1. I don’t know much about the “Flash” personas except for their names. I always thought Wally was just The Flash renamed after they got bored with the name Barry Allen. I didn’t know he was a sidekick type before. It would have been nice to see him mature in the cartoon series. I wish I new more about how he became The Flash and how he grew to the hero he is now.

      1. From what I have researched on Booster, he is a hero that looks more for the glory that the heart of the fight. It will be interesting to see how he turns out as a leader. I have never been a fan of him because of what I have read on the internet, but I am looking forward to see how his story line turns out in the reboot.

    2. I have to disagree about Wally getting shafted in the cartoons. When he started out he was quite a lot like he appeared in Justice League: immature, womanizing, actively oblivious to his own potential. That’s what worked about the comics before the reboot. There was a natural progression over time that didn’t ignore what happened before, but explained it so that it wasn’t a glaring jump in character so much as a journey getting out of Barry’s shadow and becoming his own man. I do think if you start from The Return of Barry Allen (not Flash: Rebirth, totally different book) and follow the next two or three trades, it’s one of those books that stood out in the grim and gritty 90’s as what superhero comics could still do. Anything Mark Waid did on the Flash was phenomenal.

  2. I was thrilled with digital comics came out, and with the DC comics, I’ve been able to catch up on Wonder Woman, who was always my favorite. I’ve been catching up on the DC 52 version, and I’m like you– waiting for the next issue to come out! Interesting twists and turns with the story.

    1. My younger brother just also introduced me to the graphic novels. He suggested I try them verse buy the comics if I don’t like the waiting period between issues. The only problem is you wait a lot longer for the graphic novel verse just buying them each month. It does give me some ideas on how to catch up on Wonder Woman and other members of the team that I am not to familiar with.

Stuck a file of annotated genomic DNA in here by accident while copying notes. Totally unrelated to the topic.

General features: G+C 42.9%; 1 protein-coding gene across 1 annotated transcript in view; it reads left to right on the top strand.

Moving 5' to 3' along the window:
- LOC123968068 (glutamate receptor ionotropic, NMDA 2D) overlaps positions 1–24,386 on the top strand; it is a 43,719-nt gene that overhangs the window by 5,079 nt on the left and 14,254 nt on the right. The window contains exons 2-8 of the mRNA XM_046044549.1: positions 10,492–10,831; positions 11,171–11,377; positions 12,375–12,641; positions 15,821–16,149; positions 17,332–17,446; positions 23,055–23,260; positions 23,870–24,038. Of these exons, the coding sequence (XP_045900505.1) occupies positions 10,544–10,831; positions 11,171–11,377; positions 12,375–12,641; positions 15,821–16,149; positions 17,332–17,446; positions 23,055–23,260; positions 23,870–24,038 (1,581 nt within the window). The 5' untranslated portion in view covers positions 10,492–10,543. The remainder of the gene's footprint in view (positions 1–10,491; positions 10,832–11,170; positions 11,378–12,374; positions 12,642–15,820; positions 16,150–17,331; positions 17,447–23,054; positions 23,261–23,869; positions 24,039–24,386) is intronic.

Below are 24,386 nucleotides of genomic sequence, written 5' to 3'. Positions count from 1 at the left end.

1. You can argue that, in the overall history of DC Comics, Wally West is the glue that holds everything together. He was one of the first side-kicks. He was on original member of the Teen Titans. He has worked with just about everybody. He moved up the “big leagues” when he joined the Justice League. He went from a precocious super side-kick to a mature, important, valued member of the world’s most powerful super hero team.

        It is sad that he is not in the reboot. As the other respondent said, watching Wally’s maturation process throughout the years/decades was an incredible character arc.

  3. Some very brief background for you:
    The Reason Batman is sort of an outsider with teams like the Justice League International is because his “world” (Gotham, all his villains, most of his stories) generally do not have superpowered people. Having access to too many super-people begs the question- why not have your super friends help clean up Gotham? So he is generally a respected advisor/strategist/background leader.

    Hal Jordan brings a certain kind of imperfect/flawed hero to DC. A semi-reformed womanizer, his arrogance and cockiness fits with his role. Green Lanterns powers work because they can overcome fear and have strong will power. That’s what makes the rings work. A hero like that who is also a perfectly nice guy would be, well boring. He and Barry Allen (Flash) bond well because they are both sort of cops- the only 2 in the Justice League.

    Hope this bit of info helps your enthusiasm for DC

    1. I remember in the JLA cartoon series, Batman turns the team down when asked to officially join. He in turns says he will be around when they need him and “trust me you will.” After that he is just always around and looked as part of the team.

      That is an interesting point about Hal Jordan. Is there a DC graphic novel you would recommend me reading to catch up on his history?

      1. The only time I liked Hal Jordan was in DC: The New Frontier. (Great Barry Allen Flash too.)

        Of course, that’s an overall great story. But it wouldn’t help you sort out continuity, as it’s a stand-alone. 🙂